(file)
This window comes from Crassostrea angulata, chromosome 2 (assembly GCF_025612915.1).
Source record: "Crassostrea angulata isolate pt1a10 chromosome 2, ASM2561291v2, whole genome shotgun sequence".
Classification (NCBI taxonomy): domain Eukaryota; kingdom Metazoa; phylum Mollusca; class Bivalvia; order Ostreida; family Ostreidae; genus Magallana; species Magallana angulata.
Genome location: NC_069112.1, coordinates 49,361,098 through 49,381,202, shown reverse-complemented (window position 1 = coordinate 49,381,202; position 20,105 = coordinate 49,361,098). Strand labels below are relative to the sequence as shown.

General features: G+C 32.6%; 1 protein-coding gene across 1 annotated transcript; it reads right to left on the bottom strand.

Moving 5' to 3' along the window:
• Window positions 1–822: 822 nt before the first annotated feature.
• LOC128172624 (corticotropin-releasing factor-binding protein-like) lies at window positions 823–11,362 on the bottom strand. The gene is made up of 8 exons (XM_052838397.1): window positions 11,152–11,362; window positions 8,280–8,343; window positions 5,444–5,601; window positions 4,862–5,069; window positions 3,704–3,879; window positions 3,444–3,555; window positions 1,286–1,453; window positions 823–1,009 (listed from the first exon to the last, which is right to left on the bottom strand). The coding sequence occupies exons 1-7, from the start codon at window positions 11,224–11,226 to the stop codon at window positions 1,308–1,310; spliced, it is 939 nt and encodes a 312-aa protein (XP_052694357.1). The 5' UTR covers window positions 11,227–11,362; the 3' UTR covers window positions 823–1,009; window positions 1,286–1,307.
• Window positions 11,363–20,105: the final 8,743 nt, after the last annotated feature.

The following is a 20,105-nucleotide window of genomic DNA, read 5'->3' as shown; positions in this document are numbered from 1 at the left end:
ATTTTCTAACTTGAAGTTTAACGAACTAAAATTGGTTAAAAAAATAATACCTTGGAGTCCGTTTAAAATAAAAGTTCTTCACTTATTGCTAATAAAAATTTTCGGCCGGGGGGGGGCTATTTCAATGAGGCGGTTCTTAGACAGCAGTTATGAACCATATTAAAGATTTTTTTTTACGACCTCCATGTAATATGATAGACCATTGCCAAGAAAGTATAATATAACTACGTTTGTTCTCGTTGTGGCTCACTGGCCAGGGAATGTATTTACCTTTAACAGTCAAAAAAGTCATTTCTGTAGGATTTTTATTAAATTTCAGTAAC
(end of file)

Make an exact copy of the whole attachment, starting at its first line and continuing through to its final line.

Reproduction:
This window comes from Crassostrea angulata, chromosome 2 (assembly GCF_025612915.1).
Source record: "Crassostrea angulata isolate pt1a10 chromosome 2, ASM2561291v2, whole genome shotgun sequence".
Classification (NCBI taxonomy): domain Eukaryota; kingdom Metazoa; phylum Mollusca; class Bivalvia; order Ostreida; family Ostreidae; genus Magallana; species Magallana angulata.
Genome location: NC_069112.1, coordinates 49,361,098 through 49,381,202, shown reverse-complemented (window position 1 = coordinate 49,381,202; position 20,105 = coordinate 49,361,098). Strand labels below are relative to the sequence as shown.

General features: G+C 32.6%; 1 protein-coding gene across 1 annotated transcript; it reads right to left on the bottom strand.

Moving 5' to 3' along the window:
• Window positions 1–822: 822 nt before the first annotated feature.
• LOC128172624 (corticotropin-releasing factor-binding protein-like) lies at window positions 823–11,362 on the bottom strand. The gene is made up of 8 exons (XM_052838397.1): window positions 11,152–11,362; window positions 8,280–8,343; window positions 5,444–5,601; window positions 4,862–5,069; window positions 3,704–3,879; window positions 3,444–3,555; window positions 1,286–1,453; window positions 823–1,009 (listed from the first exon to the last, which is right to left on the bottom strand). The coding sequence occupies exons 1-7, from the start codon at window positions 11,224–11,226 to the stop codon at window positions 1,308–1,310; spliced, it is 939 nt and encodes a 312-aa protein (XP_052694357.1). The 5' UTR covers window positions 11,227–11,362; the 3' UTR covers window positions 823–1,009; window positions 1,286–1,307.
• Window positions 11,363–20,105: the final 8,743 nt, after the last annotated feature.

The following is a 20,105-nucleotide window of genomic DNA, read 5'->3' as shown; positions in this document are numbered from 1 at the left end:
ATTTTCTAACTTGAAGTTTAACGAACTAAAATTGGTTAAAAAAATAATACCTTGGAGTCCGTTTAAAATAAAAGTTCTTCACTTATTGCTAATAAAAATTTTCGGCCGGGGGGGGGCTATTTCAATGAGGCGGTTCTTAGACAGCAGTTATGAACCATATTAAAGATTTTTTTTTACGACCTCCATGTAATATGATAGACCATTGCCAAGAAAGTATAATATAACTACGTTTGTTCTCGTTGTGGCTCACTGGCCAGGGAATGTATTTACCTTTAACAGTCAAAAAAGTCATTTCTGTAGGATTTTTATTAAATTTCAGTAAC